Europe’s biggest budget airline is to close its base at Glasgow in November. Ryanair will move the aircraft that currently operates five routes from Glasgow to Edinburgh. It blames Air Passenger Duty (APD), the £13 tax on all departing passengers aged 16 or over.
The airline’s chief commercial officer, David O’Brien said: “Ryanair regrets these cuts in the weaker Glasgow market where efforts to stimulate low fare demand are severely hampered by the continuing burden of APD.” The £13 tax represents about one-third of Ryanair’s average fare. In 2016, the Scottish government vowed to halve APD by 2018, but has since deferred any cut.
An estimated 300 jobs at Glasgow airport will be lost as services to City of Derry, Lisbon, Sofia, Riga and Berlin are transferred to the Scottish capital. While three routes remain at Glasgow, to Dublin, Krakow and Wroclaw, they will be operated by planes and crews based abroad.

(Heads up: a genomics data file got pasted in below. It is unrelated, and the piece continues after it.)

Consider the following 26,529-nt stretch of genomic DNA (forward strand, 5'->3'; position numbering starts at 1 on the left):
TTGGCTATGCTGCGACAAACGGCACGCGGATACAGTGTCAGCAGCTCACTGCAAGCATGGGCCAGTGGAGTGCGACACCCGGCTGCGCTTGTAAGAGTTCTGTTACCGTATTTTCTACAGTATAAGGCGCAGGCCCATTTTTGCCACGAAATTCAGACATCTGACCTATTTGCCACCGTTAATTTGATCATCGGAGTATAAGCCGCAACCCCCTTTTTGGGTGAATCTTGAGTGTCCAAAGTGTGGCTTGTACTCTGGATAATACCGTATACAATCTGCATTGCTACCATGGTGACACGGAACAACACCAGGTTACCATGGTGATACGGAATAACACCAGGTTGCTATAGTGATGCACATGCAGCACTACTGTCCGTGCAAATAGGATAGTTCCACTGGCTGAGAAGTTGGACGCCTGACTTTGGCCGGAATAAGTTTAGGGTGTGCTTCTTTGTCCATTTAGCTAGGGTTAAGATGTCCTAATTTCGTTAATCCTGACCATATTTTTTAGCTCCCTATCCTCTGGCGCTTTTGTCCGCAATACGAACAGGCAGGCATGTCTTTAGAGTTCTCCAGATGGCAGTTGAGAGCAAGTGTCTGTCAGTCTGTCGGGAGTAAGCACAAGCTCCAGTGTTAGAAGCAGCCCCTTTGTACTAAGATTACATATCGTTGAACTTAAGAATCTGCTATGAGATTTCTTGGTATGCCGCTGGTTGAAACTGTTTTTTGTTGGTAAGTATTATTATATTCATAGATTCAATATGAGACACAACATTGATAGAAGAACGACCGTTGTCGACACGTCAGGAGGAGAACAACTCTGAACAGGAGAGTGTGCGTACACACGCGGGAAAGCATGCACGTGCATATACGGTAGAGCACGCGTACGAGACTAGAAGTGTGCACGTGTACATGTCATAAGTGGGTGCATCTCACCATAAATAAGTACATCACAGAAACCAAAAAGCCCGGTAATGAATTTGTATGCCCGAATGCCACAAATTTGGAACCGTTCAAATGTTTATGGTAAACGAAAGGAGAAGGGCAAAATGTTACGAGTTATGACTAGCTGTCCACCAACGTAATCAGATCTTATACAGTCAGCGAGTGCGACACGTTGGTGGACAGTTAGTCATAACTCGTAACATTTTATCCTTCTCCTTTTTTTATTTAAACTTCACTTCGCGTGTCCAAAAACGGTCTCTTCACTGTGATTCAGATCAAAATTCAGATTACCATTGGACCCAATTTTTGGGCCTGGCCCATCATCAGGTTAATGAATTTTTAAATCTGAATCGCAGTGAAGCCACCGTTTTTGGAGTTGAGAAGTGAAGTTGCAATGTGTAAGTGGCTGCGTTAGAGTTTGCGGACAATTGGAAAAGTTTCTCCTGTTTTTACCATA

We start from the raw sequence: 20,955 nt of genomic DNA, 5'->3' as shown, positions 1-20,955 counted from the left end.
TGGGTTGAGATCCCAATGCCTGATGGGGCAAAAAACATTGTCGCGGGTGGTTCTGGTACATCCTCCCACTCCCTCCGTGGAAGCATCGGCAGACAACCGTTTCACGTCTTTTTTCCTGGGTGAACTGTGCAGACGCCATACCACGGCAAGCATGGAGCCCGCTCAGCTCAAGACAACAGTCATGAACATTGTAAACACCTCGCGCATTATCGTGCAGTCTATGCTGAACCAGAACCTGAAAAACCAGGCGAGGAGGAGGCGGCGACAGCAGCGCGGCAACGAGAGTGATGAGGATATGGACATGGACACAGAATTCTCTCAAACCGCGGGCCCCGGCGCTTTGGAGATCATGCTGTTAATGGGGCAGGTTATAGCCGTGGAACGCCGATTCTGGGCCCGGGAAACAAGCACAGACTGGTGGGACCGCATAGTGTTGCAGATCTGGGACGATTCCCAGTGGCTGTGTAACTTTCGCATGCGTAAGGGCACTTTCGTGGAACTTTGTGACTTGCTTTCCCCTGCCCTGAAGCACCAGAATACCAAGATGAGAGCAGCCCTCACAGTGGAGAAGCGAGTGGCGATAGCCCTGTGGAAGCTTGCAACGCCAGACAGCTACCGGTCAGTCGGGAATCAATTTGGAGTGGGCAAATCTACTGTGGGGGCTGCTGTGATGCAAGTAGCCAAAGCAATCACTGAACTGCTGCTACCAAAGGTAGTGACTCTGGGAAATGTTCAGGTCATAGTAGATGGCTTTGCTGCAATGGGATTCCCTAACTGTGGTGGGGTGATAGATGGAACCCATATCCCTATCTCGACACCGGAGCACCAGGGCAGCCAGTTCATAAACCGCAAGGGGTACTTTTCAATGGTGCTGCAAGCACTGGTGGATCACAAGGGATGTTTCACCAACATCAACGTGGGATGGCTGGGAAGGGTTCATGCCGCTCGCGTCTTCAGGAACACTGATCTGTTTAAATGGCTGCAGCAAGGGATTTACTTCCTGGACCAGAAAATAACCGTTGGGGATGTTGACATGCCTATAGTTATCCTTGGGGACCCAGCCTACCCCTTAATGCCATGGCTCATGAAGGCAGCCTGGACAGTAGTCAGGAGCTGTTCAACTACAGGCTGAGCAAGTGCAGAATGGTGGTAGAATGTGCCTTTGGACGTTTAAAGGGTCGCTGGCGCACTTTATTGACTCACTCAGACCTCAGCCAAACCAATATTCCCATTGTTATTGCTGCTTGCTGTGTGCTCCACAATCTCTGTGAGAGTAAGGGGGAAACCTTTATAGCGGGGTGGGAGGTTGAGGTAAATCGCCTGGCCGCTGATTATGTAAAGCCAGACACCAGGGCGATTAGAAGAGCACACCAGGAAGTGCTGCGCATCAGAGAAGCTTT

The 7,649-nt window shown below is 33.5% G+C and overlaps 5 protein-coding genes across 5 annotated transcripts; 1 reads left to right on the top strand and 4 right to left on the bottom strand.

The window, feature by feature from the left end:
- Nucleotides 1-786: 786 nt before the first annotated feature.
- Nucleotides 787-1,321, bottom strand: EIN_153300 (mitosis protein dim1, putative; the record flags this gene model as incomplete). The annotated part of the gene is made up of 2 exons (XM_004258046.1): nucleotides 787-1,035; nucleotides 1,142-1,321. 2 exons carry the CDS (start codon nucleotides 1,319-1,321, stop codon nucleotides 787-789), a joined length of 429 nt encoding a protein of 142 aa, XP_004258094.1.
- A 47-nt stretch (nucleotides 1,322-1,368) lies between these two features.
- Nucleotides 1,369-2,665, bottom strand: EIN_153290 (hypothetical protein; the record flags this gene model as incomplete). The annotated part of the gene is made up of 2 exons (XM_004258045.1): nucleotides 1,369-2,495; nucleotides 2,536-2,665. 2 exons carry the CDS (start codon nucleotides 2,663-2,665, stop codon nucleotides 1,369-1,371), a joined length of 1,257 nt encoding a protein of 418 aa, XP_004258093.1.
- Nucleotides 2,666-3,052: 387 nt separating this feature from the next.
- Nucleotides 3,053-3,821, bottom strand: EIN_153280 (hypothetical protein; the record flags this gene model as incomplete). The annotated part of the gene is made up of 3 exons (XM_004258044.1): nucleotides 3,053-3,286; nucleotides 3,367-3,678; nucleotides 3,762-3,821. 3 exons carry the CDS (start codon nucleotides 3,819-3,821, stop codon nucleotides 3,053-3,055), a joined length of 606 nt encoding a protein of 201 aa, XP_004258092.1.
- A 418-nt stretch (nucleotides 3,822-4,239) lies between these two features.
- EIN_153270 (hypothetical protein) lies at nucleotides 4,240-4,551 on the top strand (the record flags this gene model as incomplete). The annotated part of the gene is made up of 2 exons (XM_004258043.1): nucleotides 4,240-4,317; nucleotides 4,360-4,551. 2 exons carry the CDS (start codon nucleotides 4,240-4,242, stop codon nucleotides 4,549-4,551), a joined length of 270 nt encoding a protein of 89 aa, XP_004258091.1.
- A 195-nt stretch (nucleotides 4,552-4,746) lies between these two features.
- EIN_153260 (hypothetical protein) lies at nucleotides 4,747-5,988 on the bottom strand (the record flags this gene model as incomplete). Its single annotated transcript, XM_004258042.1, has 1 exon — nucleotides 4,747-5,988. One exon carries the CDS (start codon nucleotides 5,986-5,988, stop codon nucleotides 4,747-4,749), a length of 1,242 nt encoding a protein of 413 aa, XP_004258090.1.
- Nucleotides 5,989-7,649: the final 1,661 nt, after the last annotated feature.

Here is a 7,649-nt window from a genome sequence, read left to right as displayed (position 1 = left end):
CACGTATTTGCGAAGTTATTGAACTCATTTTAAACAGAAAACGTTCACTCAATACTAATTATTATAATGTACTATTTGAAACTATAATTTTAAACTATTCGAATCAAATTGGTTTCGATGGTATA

Glasgow Airport said it was “bitterly disappointed” by Ryanair’s decision. A spokesman for the airport said there was “no doubt” that the failure to replace air passenger duty (APD) with a cheaper air departure tax (ADT) in Scotland was behind the move, the BBC reported.
The move comes just 24 hours after Ryanair pilots called for the airline’s chief executive, Michael O’Leary, to quit after 23 years in the job.A letter from the European Employee Representative Council (EERC) – an unofficial body representing mostly pilots based on the continent – said the no-frills carrier has failed to stem an exodus of pilots to rivals. Ryanair faced down a wave of anger last year after it was forced to cancel thousands of flights due to a pilot rota blunder.